Posts Tagged ‘Tennessee’
Fortunately, a growing number of schools are getting the message that the First Amendment doesn’t mandate a religion-free zone in public schools.
Tennessee county sheriff’s office will have to convince a court that there were legitimate safety interests in monitoring inmate calls.
The Tennessean reports that federal judge agrees with arguments by Backpage.com that the law infringes on freedom of speech.
Lawsuit led by The Tennessean says details on how and why children died are important to the public and outweigh any privacy concerns.
Man’s anti-gun T-shirt in Murfreesboro, Tenn., mall probably isn’t protected if the mall is privately owned.
Ruling in favor of Nashville newspaper, Chancery Court judge says TSSAA is the functional equivalent of a government agency.
Three-judge panel says federal judge should re-evaluate state’s rules governing third-party access in light of changes made since he ruled against the state in February.
6th Circuit found Michael Dale Rimmer didn’t prove there was a significant public interest in releasing redacted information in agency records.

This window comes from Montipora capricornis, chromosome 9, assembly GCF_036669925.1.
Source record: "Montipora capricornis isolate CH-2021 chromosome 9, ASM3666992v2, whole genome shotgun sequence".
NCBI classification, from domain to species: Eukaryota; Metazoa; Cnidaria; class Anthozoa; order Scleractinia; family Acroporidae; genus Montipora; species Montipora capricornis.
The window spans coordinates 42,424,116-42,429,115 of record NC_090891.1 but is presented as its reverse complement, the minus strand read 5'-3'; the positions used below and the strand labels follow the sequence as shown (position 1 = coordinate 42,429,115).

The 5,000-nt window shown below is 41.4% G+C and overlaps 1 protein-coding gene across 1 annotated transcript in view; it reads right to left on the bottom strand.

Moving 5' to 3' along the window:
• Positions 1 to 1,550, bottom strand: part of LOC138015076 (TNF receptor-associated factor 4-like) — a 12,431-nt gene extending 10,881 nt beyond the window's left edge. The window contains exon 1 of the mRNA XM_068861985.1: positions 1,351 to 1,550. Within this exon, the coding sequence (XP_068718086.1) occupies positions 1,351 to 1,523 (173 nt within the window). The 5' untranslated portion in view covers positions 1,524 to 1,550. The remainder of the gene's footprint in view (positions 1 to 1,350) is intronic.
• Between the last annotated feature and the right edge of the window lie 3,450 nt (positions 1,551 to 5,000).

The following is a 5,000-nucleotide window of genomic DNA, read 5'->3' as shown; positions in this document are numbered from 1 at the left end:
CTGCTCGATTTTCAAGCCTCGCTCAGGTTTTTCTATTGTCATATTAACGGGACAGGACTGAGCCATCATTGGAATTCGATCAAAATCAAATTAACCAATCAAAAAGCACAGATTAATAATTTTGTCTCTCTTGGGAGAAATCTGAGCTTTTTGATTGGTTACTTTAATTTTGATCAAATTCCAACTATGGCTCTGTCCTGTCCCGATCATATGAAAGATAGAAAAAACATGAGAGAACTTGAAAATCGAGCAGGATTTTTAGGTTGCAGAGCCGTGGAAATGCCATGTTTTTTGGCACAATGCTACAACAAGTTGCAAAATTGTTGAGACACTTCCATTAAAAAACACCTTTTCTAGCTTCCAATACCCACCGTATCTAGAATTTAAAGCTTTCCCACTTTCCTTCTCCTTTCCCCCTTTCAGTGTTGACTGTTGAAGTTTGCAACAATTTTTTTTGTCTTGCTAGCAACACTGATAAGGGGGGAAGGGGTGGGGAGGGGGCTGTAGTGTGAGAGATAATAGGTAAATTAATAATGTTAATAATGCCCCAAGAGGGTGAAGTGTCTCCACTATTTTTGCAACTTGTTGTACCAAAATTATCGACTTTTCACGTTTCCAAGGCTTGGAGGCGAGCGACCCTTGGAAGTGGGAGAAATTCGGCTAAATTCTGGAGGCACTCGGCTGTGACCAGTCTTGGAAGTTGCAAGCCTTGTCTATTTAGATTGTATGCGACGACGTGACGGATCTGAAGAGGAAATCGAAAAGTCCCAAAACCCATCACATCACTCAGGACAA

A government body is trying to bolster its chances of winning a lawsuit at the expense of people who commented on a website on a public issue.
First Amendment advocates, however, have challenged some campus campaigns out of concern that such programs muzzle unpopular speech in the name of tolerance and diversity.
Six messages have subject lines that appear related to Tim Burchett’s campaign for mayor, but Knox County Law Department says they don’t qualify as public records.
Federal judge rejects fired Franklin garbage-truck driver’s retaliation claims, saying his comments were made as part of his official duties and weren’t on a matter of public concern.
Judges and news industry leaders say Seigenthaler News Service will give college journalists valuable experience while holding federal officials more accountable.
The invocations are nonsectarian, officials tell Freedom From Religion Foundation; elsewhere, a Pennsylvania school board decides to stop opening meetings with prayer.
Federal judge says group of neighbors has a legitimate interest in the case, but he puts strict limits on the issues they will be allowed to address in court.